(LOS ANGELES) — Following Mexico’s 7.2-magnitude earthquake on April 18, lawmakers and experts are calling for an early warning system for the West Coast.
Many residents in Mexico fled to safety prior to the quake as a result of the country’s warning system.
Jennifer Strauss, spokesperson for University of California-Berkeley’s seismological lab, is an advocate for similar implementation in the United States and says the region is evaluating all options, as well as looking for federal and state funding.
State residents have long anticipated “The Big One,” including seismological lab director Richard Allen.
“We really don’t want to have a big earthquake, thousands of fatalities, before we build it,” Allen said.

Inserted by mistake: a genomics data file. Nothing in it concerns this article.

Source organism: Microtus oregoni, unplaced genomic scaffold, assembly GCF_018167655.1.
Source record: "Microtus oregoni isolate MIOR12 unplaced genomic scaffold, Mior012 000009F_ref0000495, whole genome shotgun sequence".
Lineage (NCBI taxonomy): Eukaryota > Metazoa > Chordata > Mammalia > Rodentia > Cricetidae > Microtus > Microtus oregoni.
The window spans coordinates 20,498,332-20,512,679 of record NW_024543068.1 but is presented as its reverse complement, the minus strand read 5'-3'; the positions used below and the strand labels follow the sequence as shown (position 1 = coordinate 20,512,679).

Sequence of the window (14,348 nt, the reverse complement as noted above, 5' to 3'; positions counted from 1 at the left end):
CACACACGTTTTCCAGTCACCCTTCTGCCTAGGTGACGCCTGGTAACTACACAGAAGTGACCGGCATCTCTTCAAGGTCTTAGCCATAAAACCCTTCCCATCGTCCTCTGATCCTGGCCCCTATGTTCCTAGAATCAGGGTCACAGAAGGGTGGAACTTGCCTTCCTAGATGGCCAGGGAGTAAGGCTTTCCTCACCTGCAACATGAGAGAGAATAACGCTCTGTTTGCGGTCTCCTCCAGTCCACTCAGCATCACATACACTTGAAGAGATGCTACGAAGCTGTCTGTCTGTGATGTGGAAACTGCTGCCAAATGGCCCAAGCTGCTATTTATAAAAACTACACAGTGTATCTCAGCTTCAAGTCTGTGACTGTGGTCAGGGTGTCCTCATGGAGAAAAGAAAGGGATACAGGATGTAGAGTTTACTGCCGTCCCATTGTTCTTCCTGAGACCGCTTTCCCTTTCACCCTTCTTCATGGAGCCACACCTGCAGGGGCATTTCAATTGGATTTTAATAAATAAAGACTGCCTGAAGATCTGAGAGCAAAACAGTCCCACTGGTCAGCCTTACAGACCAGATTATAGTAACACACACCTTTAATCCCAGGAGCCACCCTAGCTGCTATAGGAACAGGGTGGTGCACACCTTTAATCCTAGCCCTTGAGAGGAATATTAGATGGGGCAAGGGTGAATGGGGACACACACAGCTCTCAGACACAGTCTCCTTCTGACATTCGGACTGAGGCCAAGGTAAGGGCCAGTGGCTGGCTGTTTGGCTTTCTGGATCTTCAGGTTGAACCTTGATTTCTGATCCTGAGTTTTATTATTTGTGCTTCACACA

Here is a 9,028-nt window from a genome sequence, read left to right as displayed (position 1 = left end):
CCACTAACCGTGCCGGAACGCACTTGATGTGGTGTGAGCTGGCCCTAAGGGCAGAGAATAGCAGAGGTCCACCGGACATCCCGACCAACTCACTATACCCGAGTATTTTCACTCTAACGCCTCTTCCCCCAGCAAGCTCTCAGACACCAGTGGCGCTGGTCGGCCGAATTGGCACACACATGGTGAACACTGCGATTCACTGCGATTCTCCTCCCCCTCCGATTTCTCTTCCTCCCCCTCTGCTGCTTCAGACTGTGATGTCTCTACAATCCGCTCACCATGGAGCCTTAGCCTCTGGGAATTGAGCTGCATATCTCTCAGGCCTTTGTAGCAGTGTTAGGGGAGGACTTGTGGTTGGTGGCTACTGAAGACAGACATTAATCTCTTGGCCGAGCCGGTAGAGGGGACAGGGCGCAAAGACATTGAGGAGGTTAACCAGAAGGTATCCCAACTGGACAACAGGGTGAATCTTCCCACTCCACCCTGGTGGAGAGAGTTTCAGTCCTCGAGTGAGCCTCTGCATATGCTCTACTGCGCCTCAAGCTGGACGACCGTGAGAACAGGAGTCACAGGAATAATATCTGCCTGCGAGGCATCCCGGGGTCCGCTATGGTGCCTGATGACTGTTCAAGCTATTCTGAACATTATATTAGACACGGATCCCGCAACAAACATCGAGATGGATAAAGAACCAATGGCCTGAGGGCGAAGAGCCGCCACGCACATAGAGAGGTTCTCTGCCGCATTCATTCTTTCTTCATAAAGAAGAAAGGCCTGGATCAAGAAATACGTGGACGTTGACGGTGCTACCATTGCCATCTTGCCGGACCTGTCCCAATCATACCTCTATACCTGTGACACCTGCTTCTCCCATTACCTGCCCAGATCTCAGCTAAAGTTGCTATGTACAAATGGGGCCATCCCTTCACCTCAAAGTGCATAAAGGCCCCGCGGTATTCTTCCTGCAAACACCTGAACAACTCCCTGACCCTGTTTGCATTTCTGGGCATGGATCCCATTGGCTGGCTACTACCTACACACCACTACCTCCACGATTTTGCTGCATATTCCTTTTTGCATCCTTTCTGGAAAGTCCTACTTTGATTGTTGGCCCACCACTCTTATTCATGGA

On March 28, a 5.1-magnitude temblor struck the Los Angeles area, followed by nearly two dozen aftershocks. The quake came less than two weeks after a 4.4-magnitude earthquake hit the area on March 17.
Advocates of an early warning system say a big quake is inevitable for California.
“Even if it’s a really short warning, a heads-up, it’s better than nothing,” said San Francisco resident Amie Zemlicka.
In 2013, Gov. Jerry Brown signed legislation mandating a system, but funding was not provided. Dozens of lawmakers along the West Coast are calling for financing an early warning system. It is estimated it could cost about $82 million in the state of California.
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